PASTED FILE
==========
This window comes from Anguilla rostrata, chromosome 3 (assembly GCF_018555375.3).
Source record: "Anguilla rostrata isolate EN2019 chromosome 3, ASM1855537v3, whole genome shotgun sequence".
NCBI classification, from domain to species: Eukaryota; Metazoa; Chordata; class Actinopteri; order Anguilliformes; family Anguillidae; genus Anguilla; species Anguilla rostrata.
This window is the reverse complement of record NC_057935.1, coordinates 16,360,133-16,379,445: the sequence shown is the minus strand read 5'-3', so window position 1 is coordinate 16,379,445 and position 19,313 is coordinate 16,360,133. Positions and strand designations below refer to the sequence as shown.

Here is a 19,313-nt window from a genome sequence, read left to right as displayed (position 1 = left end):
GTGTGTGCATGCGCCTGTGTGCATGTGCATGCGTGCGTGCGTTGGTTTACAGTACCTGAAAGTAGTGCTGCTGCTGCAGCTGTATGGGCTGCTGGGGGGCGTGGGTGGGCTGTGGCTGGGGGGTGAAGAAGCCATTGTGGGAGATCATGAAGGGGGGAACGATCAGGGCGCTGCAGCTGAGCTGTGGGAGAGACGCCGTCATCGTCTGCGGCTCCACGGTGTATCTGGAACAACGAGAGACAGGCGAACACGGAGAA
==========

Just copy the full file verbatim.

This window comes from Anguilla rostrata, chromosome 3 (assembly GCF_018555375.3).
Source record: "Anguilla rostrata isolate EN2019 chromosome 3, ASM1855537v3, whole genome shotgun sequence".
NCBI classification, from domain to species: Eukaryota; Metazoa; Chordata; class Actinopteri; order Anguilliformes; family Anguillidae; genus Anguilla; species Anguilla rostrata.
This window is the reverse complement of record NC_057935.1, coordinates 16,360,133-16,379,445: the sequence shown is the minus strand read 5'-3', so window position 1 is coordinate 16,379,445 and position 19,313 is coordinate 16,360,133. Positions and strand designations below refer to the sequence as shown.

Here is a 19,313-nt window from a genome sequence, read left to right as displayed (position 1 = left end):
GTGTGTGCATGCGCCTGTGTGCATGTGCATGCGTGCGTGCGTTGGTTTACAGTACCTGAAAGTAGTGCTGCTGCTGCAGCTGTATGGGCTGCTGGGGGGCGTGGGTGGGCTGTGGCTGGGGGGTGAAGAAGCCATTGTGGGAGATCATGAAGGGGGGAACGATCAGGGCGCTGCAGCTGAGCTGTGGGAGAGACGCCGTCATCGTCTGCGGCTCCACGGTGTATCTGGAACAACGAGAGACAGGCGAACACGGAGAA